We are too often expected to create classes like the opera house, where a “successful” course gets all students, no matter where they come from or what they care about, to think “glacier” when given the right stimulus. To give the correct answer on a test given a specific predetermined question. But what would our classes look like if they instead replicated the experience of a sculpture garden, with that evocative face, filling me with a sense of wonder, compelling me to physically turn around despite myself and investigate a question I developed on my own?
We shouldn’t teach students. We should inspire them. And then we should get out of their way.
In a keynote for PL 2018 New Learning Horizons: Digital and Hybrid Pedagogy, Chris Friend discusses the way in which the language that we use in educational technology (especially around learning management systems) reinstates power and hierarchy:
A learning management system of one form or another seems ubiquitous in today’s universities. We’ve grown so accustomed to them that we expect to use one even in our face-to-face classes. But their ubiquity brings with it their ability to change the way we see learning. What exists in an LMS becomes the way we see our classes. What if inside that LMS, the button students clicked when they finished a project read, “share my creation” rather than “submit”? How would that small change influence students’ relationships to their own work, much less the class they are a part of? These small reminders of authority structures appear throughout our environments. In my school’s LMS, I work with “users” in an “org unit”, not students in a class. Every time I see the words “org unit” I question how we view our institution and whether we really think we work in the best interests of students.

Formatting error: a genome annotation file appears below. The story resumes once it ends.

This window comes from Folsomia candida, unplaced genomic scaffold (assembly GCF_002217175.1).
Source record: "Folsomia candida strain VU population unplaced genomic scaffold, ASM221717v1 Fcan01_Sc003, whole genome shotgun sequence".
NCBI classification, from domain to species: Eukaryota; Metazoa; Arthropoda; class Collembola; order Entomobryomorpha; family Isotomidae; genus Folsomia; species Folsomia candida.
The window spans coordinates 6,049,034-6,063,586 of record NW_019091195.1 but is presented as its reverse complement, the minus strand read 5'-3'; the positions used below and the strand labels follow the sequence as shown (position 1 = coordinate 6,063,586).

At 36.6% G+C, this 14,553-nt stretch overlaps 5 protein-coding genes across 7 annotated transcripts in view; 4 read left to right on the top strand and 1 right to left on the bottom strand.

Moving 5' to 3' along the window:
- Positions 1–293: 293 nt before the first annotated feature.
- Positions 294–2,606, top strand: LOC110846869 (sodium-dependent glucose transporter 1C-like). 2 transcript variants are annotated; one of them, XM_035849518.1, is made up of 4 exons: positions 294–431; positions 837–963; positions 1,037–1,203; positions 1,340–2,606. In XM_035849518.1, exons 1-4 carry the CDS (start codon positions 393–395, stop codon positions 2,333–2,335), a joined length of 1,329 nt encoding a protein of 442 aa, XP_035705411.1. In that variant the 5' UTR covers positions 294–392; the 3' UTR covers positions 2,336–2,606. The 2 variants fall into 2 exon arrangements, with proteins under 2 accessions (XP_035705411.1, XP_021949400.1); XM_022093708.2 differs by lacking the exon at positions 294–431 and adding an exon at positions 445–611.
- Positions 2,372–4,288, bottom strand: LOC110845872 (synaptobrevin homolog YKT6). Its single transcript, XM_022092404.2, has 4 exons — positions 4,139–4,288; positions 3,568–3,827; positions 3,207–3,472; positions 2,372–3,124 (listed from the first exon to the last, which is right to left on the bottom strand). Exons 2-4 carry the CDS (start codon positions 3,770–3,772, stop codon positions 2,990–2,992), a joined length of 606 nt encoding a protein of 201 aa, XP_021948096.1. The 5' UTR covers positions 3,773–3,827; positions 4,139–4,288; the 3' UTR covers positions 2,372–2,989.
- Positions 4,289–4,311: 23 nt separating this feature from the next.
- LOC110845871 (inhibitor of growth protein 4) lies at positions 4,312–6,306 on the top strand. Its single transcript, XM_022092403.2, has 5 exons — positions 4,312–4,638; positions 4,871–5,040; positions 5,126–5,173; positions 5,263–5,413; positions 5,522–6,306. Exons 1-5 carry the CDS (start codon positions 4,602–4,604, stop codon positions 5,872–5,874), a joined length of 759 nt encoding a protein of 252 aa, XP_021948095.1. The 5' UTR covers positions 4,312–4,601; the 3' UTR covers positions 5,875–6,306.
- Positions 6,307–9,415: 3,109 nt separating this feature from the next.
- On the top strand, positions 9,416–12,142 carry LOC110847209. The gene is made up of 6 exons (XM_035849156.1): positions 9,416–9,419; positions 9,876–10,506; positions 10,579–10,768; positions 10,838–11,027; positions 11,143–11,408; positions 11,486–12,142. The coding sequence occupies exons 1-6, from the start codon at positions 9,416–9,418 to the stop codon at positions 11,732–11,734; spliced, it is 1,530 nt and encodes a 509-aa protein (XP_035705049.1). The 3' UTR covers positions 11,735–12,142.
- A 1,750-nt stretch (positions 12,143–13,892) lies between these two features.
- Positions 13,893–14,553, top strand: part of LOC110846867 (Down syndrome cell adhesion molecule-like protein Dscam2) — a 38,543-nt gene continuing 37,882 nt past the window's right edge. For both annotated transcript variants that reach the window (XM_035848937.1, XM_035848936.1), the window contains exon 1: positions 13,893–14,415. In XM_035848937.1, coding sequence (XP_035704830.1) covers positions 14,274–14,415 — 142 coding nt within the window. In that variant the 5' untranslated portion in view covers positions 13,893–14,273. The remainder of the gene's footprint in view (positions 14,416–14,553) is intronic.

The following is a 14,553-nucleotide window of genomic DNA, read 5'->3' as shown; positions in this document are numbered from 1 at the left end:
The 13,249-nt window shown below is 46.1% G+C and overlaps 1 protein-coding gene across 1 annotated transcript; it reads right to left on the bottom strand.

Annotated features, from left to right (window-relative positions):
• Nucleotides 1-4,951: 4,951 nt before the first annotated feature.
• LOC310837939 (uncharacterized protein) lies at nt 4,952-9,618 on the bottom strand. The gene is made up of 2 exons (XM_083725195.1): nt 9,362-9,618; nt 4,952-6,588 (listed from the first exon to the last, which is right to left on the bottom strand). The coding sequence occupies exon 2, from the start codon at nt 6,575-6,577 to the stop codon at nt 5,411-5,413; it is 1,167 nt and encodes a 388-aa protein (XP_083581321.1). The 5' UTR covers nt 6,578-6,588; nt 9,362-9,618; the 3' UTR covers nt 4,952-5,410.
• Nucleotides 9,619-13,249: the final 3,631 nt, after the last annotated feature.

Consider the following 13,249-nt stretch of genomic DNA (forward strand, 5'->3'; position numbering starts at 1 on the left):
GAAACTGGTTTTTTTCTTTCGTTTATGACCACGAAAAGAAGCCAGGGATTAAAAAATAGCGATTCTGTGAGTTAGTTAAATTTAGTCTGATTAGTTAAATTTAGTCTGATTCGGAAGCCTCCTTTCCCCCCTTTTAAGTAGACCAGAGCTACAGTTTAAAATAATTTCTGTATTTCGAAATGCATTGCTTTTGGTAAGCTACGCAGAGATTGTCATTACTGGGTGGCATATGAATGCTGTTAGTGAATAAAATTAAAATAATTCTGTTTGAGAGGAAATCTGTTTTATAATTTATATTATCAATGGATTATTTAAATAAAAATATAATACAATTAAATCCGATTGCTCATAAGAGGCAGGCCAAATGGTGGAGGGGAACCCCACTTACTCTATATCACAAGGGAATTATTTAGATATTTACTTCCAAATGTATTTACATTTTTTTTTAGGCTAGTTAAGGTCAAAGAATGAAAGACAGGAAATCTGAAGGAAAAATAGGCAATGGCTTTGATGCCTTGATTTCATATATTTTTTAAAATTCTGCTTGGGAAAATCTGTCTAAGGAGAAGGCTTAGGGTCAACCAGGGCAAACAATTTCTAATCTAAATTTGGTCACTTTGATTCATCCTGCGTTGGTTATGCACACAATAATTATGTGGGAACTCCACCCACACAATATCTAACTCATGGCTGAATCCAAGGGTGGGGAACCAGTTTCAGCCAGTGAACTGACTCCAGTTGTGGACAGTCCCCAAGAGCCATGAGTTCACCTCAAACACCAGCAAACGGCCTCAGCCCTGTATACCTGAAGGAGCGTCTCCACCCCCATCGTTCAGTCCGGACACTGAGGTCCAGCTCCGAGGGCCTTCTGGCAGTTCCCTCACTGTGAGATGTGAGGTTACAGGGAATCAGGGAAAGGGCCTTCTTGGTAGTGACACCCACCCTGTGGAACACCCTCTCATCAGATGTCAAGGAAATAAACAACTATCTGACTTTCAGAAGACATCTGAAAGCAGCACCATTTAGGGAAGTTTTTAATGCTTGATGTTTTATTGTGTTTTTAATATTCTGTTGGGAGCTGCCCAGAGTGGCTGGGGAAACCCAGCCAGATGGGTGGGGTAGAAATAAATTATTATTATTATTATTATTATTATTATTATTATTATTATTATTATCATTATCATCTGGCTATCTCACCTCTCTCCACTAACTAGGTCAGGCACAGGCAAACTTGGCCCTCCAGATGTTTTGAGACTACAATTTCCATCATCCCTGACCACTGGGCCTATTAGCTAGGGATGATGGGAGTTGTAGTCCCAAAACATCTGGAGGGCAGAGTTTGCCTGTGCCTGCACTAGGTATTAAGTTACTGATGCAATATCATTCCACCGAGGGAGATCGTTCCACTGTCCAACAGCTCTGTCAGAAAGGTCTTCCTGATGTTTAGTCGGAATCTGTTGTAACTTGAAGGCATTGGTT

Friend suggests that rather than ‘teaching’ and ‘submitting’ work, we should be ‘inspiring’ and asking students to ‘share’ their work. Associated with this, rather than dictate the end outcome, allow students to interpret it themselves and provide their justifications for the standards: